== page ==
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Interactions of senior-level student affairs administrators with parents of traditional-age undergraduate students: A qualitative study
The purpose of this research was to explore the interactions between senior-level student affairs administrators and the parents of traditional-age undergraduate students. Student development theory had little to say about a role for the parents of college students, yet senior-level student affairs administrators who participated in this study acknowledged spending more time responding to parental concerns, questions, and complaints than they did five years ago. Semi-structured phone interviews were conducted with 16 senior-level student affairs administrators at mid-size, private, highly residential master’s colleges and universities according to the Carnegie Foundation’s classification (2009). ^ The researcher addressed the grand tour question: How have the interactions between senior-level student affairs administrators and parents changed policies, services, programs, and activities at highly residential, private, four-year institutions of higher education? In the process of addressing this question, the following were explored: (1) What language do student affairs professionals use to describe the trend of increased parental involvement in the lives of Millennial students? (2) What effect has increased interactions between senior-level student affairs administrators and parents had on institutional policies? (3) What effect has increased interactions between senior-level student affairs administrators and parents had on institutional services, programs, and activities? (4) What future changes to institutional policies, services, programs, or activities are suggested by senior-level student affairs administrators as a result of current parental expectations? ^ The findings of this research shed light on the interactions between the parents of traditional-age undergraduate students and senior-level student affairs administrators. Six themes were identified: (1) role of parents in the lives of their student; (2) reasons for parental contact with senior-level administrators; (3) types of interactions that administrators have with parents; (4) institutional response to parental involvement; (5) institutional services, programs, and activities for parents; and (6) senior-level administrators’ recommendations for their institutions. The researcher recommends that senior-level student affairs professionals lead institution-wide discussions on a comprehensive approach to partner with parents in order to promote student learning and success.^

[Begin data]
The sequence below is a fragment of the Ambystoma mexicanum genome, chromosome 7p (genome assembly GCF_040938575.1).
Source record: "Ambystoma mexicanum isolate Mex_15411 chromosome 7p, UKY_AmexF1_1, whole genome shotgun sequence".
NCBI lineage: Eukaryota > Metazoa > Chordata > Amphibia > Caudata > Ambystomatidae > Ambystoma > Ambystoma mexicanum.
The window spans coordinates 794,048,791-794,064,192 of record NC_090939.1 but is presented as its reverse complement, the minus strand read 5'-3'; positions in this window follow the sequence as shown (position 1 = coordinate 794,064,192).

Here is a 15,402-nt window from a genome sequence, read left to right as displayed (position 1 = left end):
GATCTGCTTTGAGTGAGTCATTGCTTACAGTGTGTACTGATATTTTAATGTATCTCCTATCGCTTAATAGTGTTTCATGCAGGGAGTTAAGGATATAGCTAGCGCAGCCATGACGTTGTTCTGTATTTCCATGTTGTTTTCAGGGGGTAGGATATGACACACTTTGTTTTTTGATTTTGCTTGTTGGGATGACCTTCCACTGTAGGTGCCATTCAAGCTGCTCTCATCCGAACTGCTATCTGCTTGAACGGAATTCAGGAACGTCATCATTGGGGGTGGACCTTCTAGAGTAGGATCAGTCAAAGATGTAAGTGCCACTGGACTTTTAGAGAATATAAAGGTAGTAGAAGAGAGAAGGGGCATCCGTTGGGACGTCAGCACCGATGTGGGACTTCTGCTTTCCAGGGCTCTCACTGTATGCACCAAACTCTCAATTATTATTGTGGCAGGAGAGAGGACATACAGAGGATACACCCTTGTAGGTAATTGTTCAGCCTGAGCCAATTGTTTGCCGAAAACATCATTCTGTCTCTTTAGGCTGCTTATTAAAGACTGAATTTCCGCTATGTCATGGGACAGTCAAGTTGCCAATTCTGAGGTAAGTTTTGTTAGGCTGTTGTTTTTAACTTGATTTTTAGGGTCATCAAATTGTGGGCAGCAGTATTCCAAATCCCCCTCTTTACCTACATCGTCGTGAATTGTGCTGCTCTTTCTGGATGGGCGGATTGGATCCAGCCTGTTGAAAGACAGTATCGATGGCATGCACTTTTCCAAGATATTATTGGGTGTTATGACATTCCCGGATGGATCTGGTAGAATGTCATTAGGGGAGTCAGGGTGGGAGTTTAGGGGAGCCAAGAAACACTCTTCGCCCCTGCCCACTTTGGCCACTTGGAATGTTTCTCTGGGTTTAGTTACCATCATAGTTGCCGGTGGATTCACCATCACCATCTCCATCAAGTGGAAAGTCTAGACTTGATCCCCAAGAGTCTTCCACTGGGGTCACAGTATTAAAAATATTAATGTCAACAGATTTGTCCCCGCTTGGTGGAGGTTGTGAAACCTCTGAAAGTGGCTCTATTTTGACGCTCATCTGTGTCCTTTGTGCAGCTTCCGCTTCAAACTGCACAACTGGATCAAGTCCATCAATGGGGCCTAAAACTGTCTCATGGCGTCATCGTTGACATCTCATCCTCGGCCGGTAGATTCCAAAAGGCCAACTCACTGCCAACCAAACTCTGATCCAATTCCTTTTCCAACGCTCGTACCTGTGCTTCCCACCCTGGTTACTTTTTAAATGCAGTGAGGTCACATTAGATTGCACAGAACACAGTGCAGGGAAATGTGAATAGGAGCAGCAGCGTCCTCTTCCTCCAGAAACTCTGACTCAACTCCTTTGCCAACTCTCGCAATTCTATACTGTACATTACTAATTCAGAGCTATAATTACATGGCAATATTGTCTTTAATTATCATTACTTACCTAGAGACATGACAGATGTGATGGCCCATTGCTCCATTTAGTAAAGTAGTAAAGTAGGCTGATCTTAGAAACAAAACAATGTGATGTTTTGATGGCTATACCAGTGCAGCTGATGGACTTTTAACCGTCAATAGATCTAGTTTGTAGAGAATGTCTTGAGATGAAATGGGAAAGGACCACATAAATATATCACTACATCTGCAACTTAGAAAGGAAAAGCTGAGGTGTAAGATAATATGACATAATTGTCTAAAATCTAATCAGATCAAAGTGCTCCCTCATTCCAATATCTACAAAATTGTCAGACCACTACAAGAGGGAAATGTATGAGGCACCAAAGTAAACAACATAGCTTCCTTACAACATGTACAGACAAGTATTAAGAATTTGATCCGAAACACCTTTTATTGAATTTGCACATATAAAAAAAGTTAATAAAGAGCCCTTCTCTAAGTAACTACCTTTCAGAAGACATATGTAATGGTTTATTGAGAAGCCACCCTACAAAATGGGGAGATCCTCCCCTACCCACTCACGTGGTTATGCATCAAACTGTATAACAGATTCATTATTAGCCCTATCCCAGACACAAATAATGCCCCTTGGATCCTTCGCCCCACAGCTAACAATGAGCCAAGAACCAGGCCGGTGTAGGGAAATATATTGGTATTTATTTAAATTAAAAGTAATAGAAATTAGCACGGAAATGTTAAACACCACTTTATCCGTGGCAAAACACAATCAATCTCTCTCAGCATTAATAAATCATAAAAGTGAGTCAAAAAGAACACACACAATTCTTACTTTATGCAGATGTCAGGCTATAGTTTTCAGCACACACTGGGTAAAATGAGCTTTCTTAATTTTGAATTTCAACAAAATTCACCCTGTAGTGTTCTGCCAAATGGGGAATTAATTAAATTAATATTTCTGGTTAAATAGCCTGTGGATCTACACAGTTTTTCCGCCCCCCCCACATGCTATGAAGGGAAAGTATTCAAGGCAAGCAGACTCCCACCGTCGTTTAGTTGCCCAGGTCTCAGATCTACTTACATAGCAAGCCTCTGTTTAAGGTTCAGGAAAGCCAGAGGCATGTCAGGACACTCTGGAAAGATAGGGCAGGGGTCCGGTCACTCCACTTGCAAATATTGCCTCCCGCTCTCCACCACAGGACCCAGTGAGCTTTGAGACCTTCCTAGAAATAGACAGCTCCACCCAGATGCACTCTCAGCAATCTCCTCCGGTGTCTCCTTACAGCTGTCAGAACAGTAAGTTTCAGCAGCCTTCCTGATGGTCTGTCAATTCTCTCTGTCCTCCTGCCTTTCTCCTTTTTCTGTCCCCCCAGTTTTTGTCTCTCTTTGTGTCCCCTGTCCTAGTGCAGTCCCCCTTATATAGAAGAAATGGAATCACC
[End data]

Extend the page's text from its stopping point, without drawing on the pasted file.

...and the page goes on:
Education, Leadership|Education, Administration|Education, Higher
Winegard, Tanya, "Interactions of senior-level student affairs administrators with parents of traditional-age undergraduate students: A qualitative study" (2010). ETD collection for University of Nebraska - Lincoln. AAI3397979.